You Were: The Photographer

July 30, 2010

On October 14th, 1963, you were given a camera and a plane ticket for your seventeenth birthday. The camera was a Polaroid Highlander. The plane ticket was dated November 20. The destination: Dallas, Texas.

Your father was a Venezuelan businessman with ties to the oil industry. He spent half of your childhood away from home while he took care of business in the United States. He spent the other half of your childhood listening to you beg him to take you along on one of his many trips north. Your father spoiled you senseless, and he would have done almost anything you asked. Your mother, like most mothers, was a much tougher customer.

Finally, she agreed to let you accompany your father on a short trip to Texas. Three days in Dallas, then back home to Caracas. For weeks your mother prayed that you’d have a safe journey. Perhaps she should have prayed harder.

On the morning of November 22, your father left for a business meeting. You were supposed to have breakfast at your Dallas hotel, get your hair blown out at the salon, and twiddle your thumbs until your dad could return. Of course the moment your father was gone, you slipped out of the hotel and set off on your own. The President of the United States was in town, and a bell boy who’d chatted you up the night before had said you might be able to get a glimpse of JFK as he rode through town. You weren’t about to miss the spectacle.

You reached Dealey Plaza at 12:15 and pulled out your camera. You weren’t interested in taking pictures of the President, who was a bit overrated in your humble opinion. You just wanted shots of the crowd. The crowd’s clothing, to be exact. Your mother had agreed to let you visit the US on one condition—that you take lots of photos of fashionable ladies so she could have their dresses copied by Caracas tailors.

Just as the presidential motorcade approached, you were aiming your camera at a woman in a fetching blue dress when something strange caught your eye. There was a man leaning over a concrete structure at the top of a grassy knoll with a rifle in his hands. When you heard the first shot, your finger twitched and a picture was taken. When you looked up from the camera, the man with the rifle was gone and the President of the United States had been shot. Either by Lee Harvey Oswald . . . or by the man you’d seen on the grassy knoll. Your father.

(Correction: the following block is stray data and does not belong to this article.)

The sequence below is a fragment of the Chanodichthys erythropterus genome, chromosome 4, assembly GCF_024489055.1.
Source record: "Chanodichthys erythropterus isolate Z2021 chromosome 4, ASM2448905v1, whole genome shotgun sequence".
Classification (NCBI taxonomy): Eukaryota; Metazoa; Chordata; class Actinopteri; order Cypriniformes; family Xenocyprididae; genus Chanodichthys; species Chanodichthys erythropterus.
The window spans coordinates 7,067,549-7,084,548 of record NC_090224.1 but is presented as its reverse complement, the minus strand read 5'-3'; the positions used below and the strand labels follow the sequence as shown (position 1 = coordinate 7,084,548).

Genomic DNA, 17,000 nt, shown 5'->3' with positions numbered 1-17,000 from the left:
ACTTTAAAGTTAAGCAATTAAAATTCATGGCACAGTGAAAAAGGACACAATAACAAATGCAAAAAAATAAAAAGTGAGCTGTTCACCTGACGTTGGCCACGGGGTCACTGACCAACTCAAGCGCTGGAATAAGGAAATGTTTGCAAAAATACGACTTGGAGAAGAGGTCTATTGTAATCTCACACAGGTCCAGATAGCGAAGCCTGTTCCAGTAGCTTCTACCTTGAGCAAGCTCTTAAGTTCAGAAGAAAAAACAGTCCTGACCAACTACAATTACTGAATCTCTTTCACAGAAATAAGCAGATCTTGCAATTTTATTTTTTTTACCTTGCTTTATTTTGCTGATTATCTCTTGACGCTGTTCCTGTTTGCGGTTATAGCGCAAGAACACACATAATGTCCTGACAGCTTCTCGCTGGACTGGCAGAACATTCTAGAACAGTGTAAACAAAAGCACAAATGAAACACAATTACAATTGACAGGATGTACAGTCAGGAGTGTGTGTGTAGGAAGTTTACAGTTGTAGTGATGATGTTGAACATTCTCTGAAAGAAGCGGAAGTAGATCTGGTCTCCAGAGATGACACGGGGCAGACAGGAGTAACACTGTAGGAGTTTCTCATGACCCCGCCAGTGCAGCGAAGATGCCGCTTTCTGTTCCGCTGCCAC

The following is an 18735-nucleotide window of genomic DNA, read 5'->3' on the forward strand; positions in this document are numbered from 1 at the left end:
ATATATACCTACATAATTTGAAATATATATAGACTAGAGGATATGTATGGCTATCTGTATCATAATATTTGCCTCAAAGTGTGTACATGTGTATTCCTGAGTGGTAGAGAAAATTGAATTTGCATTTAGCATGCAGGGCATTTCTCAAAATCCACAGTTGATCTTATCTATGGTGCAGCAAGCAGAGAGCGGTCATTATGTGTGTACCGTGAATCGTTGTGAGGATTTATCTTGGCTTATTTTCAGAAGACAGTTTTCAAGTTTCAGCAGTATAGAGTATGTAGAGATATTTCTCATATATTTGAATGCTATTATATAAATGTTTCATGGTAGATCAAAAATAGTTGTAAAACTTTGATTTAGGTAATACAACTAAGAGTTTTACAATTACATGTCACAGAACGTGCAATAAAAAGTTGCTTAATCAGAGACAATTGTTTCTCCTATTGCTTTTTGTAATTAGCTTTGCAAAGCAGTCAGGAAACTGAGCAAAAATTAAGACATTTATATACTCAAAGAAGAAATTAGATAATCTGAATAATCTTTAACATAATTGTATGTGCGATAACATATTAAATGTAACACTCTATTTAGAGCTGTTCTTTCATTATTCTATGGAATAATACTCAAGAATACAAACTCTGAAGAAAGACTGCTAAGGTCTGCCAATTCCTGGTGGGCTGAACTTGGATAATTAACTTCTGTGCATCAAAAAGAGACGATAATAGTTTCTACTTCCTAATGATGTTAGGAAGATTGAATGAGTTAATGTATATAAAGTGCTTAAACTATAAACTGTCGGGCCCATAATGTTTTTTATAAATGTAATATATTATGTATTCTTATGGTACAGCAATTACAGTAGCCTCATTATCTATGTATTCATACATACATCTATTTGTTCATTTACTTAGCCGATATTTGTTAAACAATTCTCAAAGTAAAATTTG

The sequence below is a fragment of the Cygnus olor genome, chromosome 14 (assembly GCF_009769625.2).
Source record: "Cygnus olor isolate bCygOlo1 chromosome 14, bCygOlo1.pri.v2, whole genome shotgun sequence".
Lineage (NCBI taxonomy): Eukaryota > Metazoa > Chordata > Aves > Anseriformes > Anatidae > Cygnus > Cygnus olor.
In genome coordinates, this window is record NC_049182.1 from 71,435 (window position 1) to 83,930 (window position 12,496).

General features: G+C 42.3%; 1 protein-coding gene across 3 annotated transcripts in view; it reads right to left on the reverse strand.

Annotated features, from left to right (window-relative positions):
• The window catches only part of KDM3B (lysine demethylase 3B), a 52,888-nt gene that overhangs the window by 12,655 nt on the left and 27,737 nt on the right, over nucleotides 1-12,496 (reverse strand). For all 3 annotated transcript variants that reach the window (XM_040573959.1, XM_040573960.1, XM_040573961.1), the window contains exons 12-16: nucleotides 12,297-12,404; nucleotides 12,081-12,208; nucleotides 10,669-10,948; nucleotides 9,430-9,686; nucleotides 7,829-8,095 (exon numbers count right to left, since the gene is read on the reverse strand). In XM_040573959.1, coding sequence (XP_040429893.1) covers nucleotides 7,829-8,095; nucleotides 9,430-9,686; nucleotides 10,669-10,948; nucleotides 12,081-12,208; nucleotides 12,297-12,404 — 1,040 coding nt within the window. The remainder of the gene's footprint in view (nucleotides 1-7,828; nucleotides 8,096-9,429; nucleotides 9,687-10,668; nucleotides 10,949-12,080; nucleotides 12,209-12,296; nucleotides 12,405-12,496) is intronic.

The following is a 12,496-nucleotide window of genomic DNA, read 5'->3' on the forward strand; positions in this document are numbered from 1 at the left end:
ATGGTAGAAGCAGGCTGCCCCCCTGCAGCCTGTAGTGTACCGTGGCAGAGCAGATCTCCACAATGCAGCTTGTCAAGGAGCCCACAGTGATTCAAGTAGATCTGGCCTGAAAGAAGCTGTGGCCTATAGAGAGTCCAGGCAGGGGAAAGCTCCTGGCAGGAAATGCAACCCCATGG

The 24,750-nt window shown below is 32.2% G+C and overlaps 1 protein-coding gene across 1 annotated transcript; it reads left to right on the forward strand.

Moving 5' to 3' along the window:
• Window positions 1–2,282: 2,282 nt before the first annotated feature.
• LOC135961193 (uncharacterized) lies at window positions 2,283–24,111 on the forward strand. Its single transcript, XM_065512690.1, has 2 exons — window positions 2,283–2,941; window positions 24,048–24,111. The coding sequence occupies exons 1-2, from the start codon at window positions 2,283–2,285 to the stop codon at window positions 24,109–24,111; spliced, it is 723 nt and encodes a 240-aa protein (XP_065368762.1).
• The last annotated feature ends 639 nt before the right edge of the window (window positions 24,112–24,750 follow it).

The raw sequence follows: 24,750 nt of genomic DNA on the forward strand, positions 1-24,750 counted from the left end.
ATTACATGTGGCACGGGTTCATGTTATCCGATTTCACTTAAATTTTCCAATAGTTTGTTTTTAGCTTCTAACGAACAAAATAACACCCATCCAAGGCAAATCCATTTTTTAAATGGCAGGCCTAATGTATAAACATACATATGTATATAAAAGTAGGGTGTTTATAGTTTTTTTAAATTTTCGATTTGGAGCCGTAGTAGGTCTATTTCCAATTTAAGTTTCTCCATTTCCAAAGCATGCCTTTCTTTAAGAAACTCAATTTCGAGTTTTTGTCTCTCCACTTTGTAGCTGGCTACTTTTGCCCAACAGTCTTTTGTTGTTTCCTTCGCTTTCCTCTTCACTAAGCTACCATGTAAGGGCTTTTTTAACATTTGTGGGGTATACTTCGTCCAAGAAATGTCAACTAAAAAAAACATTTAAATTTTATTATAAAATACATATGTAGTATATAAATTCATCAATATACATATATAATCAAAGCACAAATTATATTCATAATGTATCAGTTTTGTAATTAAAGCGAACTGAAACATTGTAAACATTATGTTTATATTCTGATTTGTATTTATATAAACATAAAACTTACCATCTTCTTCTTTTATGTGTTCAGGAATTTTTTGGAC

When you returned to the hotel, he was waiting for you. And when he asked where you’d been, you told him the truth:  Taking pictures of ladies’ dresses. You never knew if he really believed it.

When you returned to Caracas, you had the photos developed. The picture of the gunman was blurry, but the evidence it offered could not be denied. Except, apparently, by the US Embassy in Caracas. The ambassador himself confiscated your photo without so much as a “thank you” and sent you home in a rage.

You hid the photo’s negative and started your own search for answers. You discovered two things almost immediately. Your father wasn’t Venezuelan. And he wasn’t a businessman. After that, all the information you collected went straight into the book you’d started writing in secret.

Two days after your father died in 1970, they came for you. Your photo’s negative and your manuscript were discovered and destroyed. When the men were finished, it was as if you’d never existed. They removed every last trace of you—but one. Sitting on an editor’s desk somewhere in New York City was a copy of your untitled manuscript. Where it is now is anyone’s guess.

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8 Responses to “You Were: The Photographer”

  1. Constance Says:

    Oooo missing manuscripts and political secrets! Thank you so much- this is so cool 😀

  2. Maxima Says:

    this is AWESOME


  3. Well not in this life… Maybe I was the babushka lady in a past life. I’ve always seemed to know a lot about her…..

  4. bravechickens Says:

    I like how you’ve combined a piece of history into this reading 🙂

  5. Bard Says:

    Damn, and I was really enjoying these past-life readings – half-believing them, actually – until I knew you’d fallen for this tommyrot.


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